Teachers, admin share thoughts on rise in media banning


As more books continue to get banned in different school districts in Texas, the Eagle Mountain-Saginaw ISD school board has yet to pull any books out of the library.

With scrutiny on the rise in the area, the CTHS librarian Mylie James said the opposition may come from the opposing sides of the elections.

“We are in an election year,” James said. “You see these things kind of pop up more during election years because of people trying to appease their voting base.”

James said similar to Keller ISD, the district would be open about it if it happened. While EMSISD officials have not made a statement, James said she thinks they would if asked about the information.

“Keller ISD has been very open about which books they have pulled from their library,” James said. “I don’t think [we] would advertise it on social media that we banned this book, but if somebody was asking about it, they’d be open and honest about whether or not we had to pull it and why.”

Senior Rosemary Souvannalath said since school is an environment for learning, being taught about them in school would be more comfortable than learning from the outside world.

“You’re meant to learn at school,” Souvannalath said. “It’s different whenever you’re exposed to it in the outside world, whenever it just hits you. But like school, you’re able to ease into the knowledge about that certain topic instead of experiencing it on your own and your like ‘Woah, that’s kind of a lot.’”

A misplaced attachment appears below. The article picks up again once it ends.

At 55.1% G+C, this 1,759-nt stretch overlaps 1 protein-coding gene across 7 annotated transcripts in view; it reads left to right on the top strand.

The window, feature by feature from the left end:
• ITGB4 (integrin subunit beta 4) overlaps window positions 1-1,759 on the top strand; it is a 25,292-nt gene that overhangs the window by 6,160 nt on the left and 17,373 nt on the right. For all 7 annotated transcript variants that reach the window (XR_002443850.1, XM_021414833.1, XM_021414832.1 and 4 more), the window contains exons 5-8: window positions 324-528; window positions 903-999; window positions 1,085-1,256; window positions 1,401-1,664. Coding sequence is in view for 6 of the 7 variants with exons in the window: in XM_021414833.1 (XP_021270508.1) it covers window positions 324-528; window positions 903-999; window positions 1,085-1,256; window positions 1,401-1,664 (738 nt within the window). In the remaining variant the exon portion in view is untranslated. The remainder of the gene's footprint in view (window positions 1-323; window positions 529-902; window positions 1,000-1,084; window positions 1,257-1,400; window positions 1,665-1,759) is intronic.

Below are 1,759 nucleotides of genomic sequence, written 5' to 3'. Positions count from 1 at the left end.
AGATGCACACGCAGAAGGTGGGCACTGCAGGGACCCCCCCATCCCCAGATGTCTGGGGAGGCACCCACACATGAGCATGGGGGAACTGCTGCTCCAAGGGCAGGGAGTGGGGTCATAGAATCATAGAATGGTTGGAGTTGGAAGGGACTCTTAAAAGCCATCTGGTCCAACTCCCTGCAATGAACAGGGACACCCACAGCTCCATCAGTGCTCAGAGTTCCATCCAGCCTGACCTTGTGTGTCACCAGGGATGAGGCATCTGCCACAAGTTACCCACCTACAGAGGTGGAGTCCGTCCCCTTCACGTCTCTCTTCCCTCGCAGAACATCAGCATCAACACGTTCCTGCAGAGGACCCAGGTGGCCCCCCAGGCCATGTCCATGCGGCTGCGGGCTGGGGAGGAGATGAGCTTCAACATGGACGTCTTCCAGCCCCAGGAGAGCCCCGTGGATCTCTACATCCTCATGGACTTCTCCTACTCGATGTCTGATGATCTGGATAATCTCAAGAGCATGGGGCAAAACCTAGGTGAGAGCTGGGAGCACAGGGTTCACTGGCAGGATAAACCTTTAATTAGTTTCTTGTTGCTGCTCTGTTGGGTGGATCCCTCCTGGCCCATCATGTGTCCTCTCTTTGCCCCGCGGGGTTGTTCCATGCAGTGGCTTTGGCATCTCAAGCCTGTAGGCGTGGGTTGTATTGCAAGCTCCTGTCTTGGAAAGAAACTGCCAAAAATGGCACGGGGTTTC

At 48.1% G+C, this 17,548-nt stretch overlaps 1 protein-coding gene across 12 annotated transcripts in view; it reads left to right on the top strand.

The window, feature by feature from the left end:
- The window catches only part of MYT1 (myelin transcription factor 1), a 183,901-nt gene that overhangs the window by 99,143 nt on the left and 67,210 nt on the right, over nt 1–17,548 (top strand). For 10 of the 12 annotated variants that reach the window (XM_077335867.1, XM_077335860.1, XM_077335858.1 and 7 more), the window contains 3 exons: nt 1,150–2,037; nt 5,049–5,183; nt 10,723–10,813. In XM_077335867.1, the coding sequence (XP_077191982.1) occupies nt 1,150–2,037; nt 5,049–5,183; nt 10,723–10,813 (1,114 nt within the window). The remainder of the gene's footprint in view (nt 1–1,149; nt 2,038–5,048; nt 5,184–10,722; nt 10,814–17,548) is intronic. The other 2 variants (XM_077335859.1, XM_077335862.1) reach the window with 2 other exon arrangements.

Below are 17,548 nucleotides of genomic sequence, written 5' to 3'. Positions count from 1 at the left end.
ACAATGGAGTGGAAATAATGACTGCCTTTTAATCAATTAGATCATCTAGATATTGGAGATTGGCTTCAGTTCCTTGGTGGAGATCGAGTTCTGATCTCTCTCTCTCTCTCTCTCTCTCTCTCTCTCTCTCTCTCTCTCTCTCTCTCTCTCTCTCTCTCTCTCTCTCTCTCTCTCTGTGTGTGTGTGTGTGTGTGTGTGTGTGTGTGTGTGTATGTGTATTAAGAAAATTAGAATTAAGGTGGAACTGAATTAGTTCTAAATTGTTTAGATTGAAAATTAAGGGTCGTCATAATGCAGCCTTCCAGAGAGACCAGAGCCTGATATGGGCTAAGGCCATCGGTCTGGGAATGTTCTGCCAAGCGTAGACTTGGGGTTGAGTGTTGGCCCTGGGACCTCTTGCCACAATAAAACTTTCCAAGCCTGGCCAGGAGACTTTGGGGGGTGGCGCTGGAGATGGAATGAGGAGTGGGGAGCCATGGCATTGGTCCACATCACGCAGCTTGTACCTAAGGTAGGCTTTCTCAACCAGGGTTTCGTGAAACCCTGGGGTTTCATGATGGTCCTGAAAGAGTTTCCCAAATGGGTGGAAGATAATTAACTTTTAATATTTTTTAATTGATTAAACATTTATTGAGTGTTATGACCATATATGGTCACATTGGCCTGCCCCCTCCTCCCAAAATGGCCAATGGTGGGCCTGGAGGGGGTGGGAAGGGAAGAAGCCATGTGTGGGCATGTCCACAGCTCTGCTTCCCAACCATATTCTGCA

Souvannalath said that instead of being restricted, books with mature themes should be kept, and sectioned off to differentiate them from other books.

“In the general public, I do think that they should be kept just because there’s no need to block anyone’s knowledge if they’re curious about it,” Souvannalath said. “In high school, I kind of think it’s the same way. Maybe if you section it off in a different section, kind of like make sure that students, in particular, are aware that these topics are more mature topics to be discussed.”

Regarding high school students and the mature themes that they are already subjected to, English teacher Elaine Brevard said only certain books are necessary to deliver more serious messages to high school students that discuss mature themes.

“I think there’s some content that is not needed or/and not necessary in order to teach what we have to teach,” Brevard said. “There are so many books out there that it’s so easy to find a book that teaches what you need to be taught that does not have explicit content.”

Brevard said despite the topics of these books being unfit for schools, it is still important for students to educate themselves on these subjects before graduating high school.

“I think that kids, with the approval of their guidance and their parents, should be able to look at the information that is out in the world and make up their own minds about what they think they need to know, and what they think is appropriate,” Brevard said. “I think knowledge is power, and I think that you eventually have to open up the door and say, ‘okay, you can look at this.’”

The next school board meeting is scheduled for Monday, Nov. 14, and the continuous book-banning incidents could be on their list of concerns